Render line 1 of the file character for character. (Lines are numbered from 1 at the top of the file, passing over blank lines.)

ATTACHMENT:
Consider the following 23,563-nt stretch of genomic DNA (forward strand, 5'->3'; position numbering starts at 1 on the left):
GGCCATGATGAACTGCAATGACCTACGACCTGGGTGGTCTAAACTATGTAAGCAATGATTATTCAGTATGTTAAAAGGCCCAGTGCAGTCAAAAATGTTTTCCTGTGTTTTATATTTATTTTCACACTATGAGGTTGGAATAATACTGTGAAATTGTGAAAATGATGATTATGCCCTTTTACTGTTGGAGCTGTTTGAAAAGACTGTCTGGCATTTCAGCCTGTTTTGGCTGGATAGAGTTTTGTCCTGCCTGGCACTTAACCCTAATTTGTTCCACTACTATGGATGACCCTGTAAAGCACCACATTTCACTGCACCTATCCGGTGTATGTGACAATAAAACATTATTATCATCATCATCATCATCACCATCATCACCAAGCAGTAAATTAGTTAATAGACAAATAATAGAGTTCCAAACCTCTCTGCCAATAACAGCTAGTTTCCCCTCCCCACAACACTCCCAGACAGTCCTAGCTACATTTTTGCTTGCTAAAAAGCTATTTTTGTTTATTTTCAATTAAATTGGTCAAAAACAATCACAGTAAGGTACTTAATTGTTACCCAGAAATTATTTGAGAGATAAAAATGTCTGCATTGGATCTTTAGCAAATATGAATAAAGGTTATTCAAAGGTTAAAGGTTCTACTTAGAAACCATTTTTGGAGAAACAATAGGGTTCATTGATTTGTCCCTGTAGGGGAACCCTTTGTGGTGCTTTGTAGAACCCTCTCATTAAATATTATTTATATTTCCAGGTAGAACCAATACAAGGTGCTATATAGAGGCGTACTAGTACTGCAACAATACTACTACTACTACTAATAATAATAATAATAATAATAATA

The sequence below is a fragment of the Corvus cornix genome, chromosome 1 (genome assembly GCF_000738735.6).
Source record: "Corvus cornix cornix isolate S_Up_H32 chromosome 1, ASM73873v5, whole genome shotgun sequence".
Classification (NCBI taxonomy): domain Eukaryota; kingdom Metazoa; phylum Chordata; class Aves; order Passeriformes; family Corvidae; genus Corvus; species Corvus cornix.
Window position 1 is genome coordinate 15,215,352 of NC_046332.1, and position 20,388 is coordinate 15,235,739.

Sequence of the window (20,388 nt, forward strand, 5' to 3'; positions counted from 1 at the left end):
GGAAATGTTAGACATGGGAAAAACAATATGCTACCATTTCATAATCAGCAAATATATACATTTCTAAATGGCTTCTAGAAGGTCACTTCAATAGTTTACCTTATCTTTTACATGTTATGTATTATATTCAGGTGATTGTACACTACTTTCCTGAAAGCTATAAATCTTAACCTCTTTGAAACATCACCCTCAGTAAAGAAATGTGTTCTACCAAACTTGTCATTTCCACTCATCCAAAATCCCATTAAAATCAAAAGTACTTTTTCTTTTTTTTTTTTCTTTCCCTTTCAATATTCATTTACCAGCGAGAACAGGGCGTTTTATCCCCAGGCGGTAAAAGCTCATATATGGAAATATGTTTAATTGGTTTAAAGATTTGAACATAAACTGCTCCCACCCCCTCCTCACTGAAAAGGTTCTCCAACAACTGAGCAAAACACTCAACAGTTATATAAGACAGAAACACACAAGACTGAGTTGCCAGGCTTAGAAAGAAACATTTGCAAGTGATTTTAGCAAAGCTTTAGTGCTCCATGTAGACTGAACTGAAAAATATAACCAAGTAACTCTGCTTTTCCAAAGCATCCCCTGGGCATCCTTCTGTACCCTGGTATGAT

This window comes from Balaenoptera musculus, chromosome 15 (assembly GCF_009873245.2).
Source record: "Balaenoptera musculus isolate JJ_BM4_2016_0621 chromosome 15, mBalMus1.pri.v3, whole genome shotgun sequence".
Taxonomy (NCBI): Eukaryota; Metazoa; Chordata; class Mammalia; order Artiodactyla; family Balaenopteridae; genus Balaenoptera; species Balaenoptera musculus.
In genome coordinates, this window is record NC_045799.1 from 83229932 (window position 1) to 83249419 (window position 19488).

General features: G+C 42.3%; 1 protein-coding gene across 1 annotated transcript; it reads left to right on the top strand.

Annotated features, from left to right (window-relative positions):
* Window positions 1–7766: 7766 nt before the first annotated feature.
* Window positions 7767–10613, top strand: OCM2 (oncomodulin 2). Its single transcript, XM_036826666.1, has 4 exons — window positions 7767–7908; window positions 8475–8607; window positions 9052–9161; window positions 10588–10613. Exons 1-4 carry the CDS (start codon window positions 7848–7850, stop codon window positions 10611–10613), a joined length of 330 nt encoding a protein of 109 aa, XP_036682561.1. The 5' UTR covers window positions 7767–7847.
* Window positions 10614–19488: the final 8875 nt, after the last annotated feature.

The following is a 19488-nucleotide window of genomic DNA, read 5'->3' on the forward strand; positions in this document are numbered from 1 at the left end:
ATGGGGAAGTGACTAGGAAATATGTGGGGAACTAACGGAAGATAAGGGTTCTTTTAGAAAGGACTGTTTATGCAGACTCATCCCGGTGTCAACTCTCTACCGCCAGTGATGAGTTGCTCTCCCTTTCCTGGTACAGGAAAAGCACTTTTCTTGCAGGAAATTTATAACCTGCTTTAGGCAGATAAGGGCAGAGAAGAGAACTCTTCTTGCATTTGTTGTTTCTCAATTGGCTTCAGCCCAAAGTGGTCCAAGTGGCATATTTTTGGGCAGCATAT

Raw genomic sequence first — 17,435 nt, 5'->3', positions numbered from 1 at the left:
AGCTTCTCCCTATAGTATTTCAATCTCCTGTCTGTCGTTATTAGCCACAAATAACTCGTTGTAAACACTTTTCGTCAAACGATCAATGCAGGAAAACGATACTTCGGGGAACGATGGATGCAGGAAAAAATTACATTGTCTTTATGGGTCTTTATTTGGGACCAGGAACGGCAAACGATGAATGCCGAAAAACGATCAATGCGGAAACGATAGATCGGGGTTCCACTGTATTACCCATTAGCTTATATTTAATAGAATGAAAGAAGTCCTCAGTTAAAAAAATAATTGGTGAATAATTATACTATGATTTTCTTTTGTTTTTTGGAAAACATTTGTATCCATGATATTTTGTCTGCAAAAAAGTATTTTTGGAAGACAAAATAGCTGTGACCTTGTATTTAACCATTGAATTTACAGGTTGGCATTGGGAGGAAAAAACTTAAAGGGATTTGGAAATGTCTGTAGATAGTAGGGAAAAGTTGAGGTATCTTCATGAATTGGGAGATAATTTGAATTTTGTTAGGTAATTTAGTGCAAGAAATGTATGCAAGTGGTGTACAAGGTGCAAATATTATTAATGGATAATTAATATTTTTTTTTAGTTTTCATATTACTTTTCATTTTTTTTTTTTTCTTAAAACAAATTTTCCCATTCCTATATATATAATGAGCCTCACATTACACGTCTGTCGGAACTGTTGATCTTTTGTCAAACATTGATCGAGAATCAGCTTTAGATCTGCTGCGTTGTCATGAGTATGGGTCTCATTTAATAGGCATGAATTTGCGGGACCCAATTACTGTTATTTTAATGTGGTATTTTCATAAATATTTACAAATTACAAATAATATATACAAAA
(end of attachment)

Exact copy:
Consider the following 23,563-nt stretch of genomic DNA (forward strand, 5'->3'; position numbering starts at 1 on the left):